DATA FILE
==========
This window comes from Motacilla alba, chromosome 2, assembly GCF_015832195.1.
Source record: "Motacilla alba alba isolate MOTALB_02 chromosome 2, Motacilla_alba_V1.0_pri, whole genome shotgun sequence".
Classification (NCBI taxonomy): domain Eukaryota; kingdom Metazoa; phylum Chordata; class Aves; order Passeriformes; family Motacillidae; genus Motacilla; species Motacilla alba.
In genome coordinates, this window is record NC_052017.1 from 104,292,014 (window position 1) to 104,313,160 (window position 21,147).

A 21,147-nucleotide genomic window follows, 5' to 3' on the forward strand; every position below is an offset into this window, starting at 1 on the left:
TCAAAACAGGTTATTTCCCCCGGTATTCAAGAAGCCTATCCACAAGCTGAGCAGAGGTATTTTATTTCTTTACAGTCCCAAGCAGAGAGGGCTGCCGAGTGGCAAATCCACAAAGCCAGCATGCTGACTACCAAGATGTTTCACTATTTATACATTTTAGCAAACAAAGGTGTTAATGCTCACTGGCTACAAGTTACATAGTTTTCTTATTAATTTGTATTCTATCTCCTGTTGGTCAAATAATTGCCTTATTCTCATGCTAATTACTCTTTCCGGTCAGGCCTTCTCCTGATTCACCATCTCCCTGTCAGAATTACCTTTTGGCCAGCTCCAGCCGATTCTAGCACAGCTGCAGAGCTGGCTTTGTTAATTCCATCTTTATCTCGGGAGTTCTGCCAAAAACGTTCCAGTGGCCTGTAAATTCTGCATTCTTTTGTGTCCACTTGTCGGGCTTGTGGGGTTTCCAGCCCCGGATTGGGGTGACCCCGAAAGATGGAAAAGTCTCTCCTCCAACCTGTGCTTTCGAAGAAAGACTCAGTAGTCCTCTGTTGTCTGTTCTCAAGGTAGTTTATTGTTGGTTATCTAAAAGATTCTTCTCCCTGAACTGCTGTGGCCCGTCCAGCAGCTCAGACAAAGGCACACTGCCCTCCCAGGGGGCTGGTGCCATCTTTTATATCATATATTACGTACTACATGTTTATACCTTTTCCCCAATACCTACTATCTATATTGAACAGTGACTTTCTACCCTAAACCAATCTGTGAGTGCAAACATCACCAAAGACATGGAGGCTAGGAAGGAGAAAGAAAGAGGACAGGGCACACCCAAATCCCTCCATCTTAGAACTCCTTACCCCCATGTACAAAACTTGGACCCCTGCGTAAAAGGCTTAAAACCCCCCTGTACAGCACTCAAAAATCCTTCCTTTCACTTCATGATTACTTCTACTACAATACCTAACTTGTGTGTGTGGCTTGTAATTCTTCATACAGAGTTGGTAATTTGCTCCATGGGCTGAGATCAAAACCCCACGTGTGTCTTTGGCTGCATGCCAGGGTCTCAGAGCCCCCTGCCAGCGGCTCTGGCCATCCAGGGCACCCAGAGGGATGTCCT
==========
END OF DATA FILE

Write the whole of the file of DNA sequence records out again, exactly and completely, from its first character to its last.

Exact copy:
This window comes from Motacilla alba, chromosome 2, assembly GCF_015832195.1.
Source record: "Motacilla alba alba isolate MOTALB_02 chromosome 2, Motacilla_alba_V1.0_pri, whole genome shotgun sequence".
Classification (NCBI taxonomy): domain Eukaryota; kingdom Metazoa; phylum Chordata; class Aves; order Passeriformes; family Motacillidae; genus Motacilla; species Motacilla alba.
In genome coordinates, this window is record NC_052017.1 from 104,292,014 (window position 1) to 104,313,160 (window position 21,147).

A 21,147-nucleotide genomic window follows, 5' to 3' on the forward strand; every position below is an offset into this window, starting at 1 on the left:
TCAAAACAGGTTATTTCCCCCGGTATTCAAGAAGCCTATCCACAAGCTGAGCAGAGGTATTTTATTTCTTTACAGTCCCAAGCAGAGAGGGCTGCCGAGTGGCAAATCCACAAAGCCAGCATGCTGACTACCAAGATGTTTCACTATTTATACATTTTAGCAAACAAAGGTGTTAATGCTCACTGGCTACAAGTTACATAGTTTTCTTATTAATTTGTATTCTATCTCCTGTTGGTCAAATAATTGCCTTATTCTCATGCTAATTACTCTTTCCGGTCAGGCCTTCTCCTGATTCACCATCTCCCTGTCAGAATTACCTTTTGGCCAGCTCCAGCCGATTCTAGCACAGCTGCAGAGCTGGCTTTGTTAATTCCATCTTTATCTCGGGAGTTCTGCCAAAAACGTTCCAGTGGCCTGTAAATTCTGCATTCTTTTGTGTCCACTTGTCGGGCTTGTGGGGTTTCCAGCCCCGGATTGGGGTGACCCCGAAAGATGGAAAAGTCTCTCCTCCAACCTGTGCTTTCGAAGAAAGACTCAGTAGTCCTCTGTTGTCTGTTCTCAAGGTAGTTTATTGTTGGTTATCTAAAAGATTCTTCTCCCTGAACTGCTGTGGCCCGTCCAGCAGCTCAGACAAAGGCACACTGCCCTCCCAGGGGGCTGGTGCCATCTTTTATATCATATATTACGTACTACATGTTTATACCTTTTCCCCAATACCTACTATCTATATTGAACAGTGACTTTCTACCCTAAACCAATCTGTGAGTGCAAACATCACCAAAGACATGGAGGCTAGGAAGGAGAAAGAAAGAGGACAGGGCACACCCAAATCCCTCCATCTTAGAACTCCTTACCCCCATGTACAAAACTTGGACCCCTGCGTAAAAGGCTTAAAACCCCCCTGTACAGCACTCAAAAATCCTTCCTTTCACTTCATGATTACTTCTACTACAATACCTAACTTGTGTGTGTGGCTTGTAATTCTTCATACAGAGTTGGTAATTTGCTCCATGGGCTGAGATCAAAACCCCACGTGTGTCTTTGGCTGCATGCCAGGGTCTCAGAGCCCCCTGCCAGCGGCTCTGGCCATCCAGGGCACCCAGAGGGATGTCCT